How do you know you're eating healthy? Learn about ingredients and learn to read nutrition labels. A good general rule is that natural foods are better for you than processed.  Processed foods are filled with all kinds of crazy things that you don't need.  They're often packed with preservatives and sodium. If you find it in nature, it's probably good for you. If it's man-made, it's probably not.  This idea is also known as "clean eating." 

Nutrition labels are also very important to learn about.  Why?  You have no idea how many things are lurking in your food? Sodium is something not many people pay as much attention to as they should. Too much sodium isn't good for you.  You should keep it under 2000 milligrams a day. I try to stay between a minimum of 500 (easy to achieve) and 1500.  Some foods or restaurant meals have an entire day (or more!) worth of sodium in them. This is probably why you may feel bloated after eating a big meal out, especially if you drink with it as alcohol also causes bloating.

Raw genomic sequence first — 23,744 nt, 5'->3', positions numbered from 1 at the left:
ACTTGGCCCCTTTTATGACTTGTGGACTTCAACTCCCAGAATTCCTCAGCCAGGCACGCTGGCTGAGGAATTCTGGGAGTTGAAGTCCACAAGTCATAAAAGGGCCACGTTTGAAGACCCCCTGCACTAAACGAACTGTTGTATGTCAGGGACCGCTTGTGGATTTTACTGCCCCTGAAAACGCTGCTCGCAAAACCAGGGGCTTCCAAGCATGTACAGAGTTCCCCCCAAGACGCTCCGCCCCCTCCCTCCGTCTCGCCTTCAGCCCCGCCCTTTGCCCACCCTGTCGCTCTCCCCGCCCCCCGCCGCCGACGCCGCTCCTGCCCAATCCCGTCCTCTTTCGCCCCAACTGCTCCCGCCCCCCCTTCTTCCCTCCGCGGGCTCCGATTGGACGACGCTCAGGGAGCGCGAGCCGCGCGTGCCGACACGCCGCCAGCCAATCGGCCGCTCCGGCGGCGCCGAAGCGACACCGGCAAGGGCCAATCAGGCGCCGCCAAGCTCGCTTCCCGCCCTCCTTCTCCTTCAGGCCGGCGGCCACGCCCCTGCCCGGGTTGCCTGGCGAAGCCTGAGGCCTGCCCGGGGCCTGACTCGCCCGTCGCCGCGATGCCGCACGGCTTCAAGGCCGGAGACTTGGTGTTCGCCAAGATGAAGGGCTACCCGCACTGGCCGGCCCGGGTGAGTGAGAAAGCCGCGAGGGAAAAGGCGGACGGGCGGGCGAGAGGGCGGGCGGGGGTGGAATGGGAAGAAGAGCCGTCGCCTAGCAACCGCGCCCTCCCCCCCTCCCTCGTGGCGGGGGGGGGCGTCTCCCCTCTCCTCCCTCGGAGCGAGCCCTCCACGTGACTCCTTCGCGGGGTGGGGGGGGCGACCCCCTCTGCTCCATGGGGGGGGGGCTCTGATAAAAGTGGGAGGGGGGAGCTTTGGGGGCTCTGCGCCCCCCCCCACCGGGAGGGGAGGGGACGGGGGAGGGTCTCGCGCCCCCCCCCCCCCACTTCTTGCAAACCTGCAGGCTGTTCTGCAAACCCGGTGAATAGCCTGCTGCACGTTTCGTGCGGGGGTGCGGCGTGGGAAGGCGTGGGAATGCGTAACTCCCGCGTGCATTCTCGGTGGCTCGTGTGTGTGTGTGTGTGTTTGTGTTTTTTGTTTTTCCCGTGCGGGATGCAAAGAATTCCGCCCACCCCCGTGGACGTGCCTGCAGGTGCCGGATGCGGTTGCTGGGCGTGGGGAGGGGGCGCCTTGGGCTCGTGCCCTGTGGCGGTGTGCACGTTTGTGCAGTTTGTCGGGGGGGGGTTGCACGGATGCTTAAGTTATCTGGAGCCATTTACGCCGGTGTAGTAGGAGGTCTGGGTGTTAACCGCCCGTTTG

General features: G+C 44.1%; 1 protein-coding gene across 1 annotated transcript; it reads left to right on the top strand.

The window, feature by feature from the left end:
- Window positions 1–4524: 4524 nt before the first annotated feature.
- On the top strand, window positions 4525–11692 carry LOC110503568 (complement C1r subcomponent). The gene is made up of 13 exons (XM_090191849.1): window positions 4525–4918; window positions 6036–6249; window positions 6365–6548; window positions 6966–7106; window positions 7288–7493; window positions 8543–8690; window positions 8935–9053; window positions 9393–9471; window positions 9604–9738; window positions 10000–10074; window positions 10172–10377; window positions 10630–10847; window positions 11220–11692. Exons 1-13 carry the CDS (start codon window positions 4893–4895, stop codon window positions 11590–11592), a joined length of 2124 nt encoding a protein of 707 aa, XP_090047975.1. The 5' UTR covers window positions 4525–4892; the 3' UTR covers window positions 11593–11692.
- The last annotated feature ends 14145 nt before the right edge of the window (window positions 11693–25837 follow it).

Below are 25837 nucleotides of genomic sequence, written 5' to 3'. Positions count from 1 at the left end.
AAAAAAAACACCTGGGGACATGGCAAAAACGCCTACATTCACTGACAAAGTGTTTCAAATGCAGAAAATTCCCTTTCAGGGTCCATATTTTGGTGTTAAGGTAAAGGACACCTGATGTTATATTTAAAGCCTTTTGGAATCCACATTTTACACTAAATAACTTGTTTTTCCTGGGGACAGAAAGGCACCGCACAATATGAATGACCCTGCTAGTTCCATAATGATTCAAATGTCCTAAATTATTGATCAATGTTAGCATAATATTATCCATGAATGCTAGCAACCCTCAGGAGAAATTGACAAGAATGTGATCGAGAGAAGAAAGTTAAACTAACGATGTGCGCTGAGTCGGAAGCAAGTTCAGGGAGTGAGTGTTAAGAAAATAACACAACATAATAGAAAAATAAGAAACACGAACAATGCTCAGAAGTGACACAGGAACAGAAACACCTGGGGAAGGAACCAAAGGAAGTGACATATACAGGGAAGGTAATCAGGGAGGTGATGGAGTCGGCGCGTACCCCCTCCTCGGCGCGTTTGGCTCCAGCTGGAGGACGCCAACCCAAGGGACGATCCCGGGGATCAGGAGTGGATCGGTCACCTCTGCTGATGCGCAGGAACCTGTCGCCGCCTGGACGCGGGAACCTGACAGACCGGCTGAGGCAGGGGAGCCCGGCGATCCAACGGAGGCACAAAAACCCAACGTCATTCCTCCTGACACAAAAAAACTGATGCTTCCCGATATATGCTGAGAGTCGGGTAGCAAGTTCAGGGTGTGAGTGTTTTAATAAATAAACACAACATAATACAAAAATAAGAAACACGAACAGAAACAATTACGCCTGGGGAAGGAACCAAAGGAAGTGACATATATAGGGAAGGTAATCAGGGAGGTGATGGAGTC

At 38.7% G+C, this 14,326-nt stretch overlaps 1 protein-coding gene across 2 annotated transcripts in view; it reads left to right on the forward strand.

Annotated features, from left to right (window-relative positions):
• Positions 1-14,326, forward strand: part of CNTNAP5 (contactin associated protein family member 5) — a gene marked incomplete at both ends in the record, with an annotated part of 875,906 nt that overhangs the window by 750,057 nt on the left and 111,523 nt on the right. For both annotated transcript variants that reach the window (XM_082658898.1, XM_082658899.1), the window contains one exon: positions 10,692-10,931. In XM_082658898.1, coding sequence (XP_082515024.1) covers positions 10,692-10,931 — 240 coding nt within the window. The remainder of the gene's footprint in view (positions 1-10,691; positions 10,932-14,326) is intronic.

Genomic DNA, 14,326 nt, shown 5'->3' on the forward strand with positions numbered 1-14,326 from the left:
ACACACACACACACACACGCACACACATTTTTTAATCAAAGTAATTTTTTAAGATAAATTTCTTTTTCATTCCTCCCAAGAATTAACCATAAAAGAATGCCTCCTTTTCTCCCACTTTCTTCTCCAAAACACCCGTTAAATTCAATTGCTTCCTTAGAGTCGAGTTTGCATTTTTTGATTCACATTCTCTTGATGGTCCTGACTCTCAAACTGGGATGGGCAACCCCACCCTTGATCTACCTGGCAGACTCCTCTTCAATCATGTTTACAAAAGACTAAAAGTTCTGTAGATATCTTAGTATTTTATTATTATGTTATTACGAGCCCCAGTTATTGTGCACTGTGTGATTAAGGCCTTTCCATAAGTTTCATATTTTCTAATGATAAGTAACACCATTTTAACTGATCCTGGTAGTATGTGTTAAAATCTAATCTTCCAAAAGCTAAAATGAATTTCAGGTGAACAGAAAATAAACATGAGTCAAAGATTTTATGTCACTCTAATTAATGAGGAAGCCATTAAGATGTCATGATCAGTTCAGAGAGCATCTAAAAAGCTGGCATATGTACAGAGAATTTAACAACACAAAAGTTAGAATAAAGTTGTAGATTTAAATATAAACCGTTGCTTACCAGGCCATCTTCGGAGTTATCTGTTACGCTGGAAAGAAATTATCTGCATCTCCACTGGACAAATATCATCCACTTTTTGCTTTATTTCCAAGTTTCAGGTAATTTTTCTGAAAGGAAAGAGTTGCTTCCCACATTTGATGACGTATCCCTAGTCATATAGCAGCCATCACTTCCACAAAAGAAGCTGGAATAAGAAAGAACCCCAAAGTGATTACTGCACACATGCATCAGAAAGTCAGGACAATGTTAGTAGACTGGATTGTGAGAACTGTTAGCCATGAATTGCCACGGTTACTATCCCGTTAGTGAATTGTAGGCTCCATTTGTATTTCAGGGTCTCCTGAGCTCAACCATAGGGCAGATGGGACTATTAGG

Another sneaky danger? Carbs. 

Let me first say that I am not anti-carb. I love carbs. I'd eat more unhealthy carbs if I could because I love them.  That's probably part of how I got so fat in the first place... That and fast food, college drinking, being less active, etc... Anyway, carbs. Most of us love them. They're in yummy breaks, cupcakes, cookies, white pasta, chips, all of those horribly wonderful things that we enjoy. I'm sure it's safe to say that most foods that people consider comfort foods are filled with carbs.

Like chemical means of controlling weight loss, super low-carb diets are not something I support either. Many of these diets focus on very few carbs, yet you can eat all the eggs, cheese and meat you want.  Ever hear of fat? It's in those foods. How 'bout sodium? You'll find it in them too (all foods have sodium but processed foods...YIKES).  Cholesterol? Hey there!

My point? These diets may help you lose weight by cutting one thing, but you're just increasing your intake of other unhealthy things.